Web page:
All participants completed the questionnaires before and after the intervention. Twenty-two adults completed the intervention. Their pre- and post-test results were compared to those reported by the 20 control participants.

Mindful attention awareness increased significantly and perceived stress decreased significantly among the intervention group when compared to the control group’s responses. Overall sleep quality increased in both groups, but three of seven components of sleep were more affected in the intervention group.

On average, mindfulness increased by about 9.7 percent and perceived stress decreased by about 11 percent among the group that experienced the intervention. These participants also reported that it took them less time to fall asleep, they had fewer sleep disturbances and they experienced less daytime dysfunction than did members of the non-intervention group.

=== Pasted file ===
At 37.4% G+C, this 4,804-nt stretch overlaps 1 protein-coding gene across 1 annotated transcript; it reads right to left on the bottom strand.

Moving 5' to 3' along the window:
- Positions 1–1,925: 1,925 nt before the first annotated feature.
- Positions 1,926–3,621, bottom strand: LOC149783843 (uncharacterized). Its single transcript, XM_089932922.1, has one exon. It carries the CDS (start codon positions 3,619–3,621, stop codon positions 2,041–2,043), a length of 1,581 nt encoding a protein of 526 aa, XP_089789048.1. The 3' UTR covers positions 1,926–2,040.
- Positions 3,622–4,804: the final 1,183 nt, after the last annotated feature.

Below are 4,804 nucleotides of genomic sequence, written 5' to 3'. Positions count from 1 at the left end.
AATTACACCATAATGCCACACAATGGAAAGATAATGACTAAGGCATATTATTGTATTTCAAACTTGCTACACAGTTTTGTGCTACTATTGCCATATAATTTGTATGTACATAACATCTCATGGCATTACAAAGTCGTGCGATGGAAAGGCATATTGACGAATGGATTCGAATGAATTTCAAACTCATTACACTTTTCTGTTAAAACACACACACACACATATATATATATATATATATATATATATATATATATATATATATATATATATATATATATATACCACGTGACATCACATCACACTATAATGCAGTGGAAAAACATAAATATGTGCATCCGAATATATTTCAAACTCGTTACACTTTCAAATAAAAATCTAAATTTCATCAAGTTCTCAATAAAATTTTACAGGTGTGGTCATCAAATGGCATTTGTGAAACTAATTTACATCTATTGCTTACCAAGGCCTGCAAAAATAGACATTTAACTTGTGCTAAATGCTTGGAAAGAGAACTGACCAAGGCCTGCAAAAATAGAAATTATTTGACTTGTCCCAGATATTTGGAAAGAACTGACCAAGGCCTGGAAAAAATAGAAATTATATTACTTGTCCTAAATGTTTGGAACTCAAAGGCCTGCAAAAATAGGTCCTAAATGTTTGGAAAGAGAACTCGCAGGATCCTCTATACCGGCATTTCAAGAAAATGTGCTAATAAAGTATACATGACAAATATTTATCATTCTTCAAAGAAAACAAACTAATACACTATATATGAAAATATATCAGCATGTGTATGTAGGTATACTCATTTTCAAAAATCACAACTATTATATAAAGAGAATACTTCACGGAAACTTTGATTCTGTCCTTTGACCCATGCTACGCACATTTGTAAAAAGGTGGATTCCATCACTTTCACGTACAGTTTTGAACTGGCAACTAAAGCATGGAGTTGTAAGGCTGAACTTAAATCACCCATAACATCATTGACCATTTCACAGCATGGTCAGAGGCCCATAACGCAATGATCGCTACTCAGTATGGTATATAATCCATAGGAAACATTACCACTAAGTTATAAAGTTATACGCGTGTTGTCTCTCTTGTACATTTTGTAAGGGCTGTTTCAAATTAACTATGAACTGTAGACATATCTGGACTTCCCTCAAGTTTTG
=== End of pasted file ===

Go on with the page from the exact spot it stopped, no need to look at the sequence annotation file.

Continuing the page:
The researchers also took saliva samples to test for the presence of cortisol, a stress hormone, but found no significant changes in average daily levels of the hormone over time for participants in both groups. Klatt said the design of this part of the pilot study could have affected the result, and the sample collection technique will be changed in subsequent studies.

Klatt said mindfulness-based stress reduction, developed by Jon Kabat-Zinn at the University of Massachusetts Medical Center, has been studied widely and determined to be useful in lowering symptoms ranging from depression and anxiety to chronic pain. But the time commitment required in the program makes it impractical for busy working professionals, and adding a stress-reduction class outside of work could add stress to these people, she said.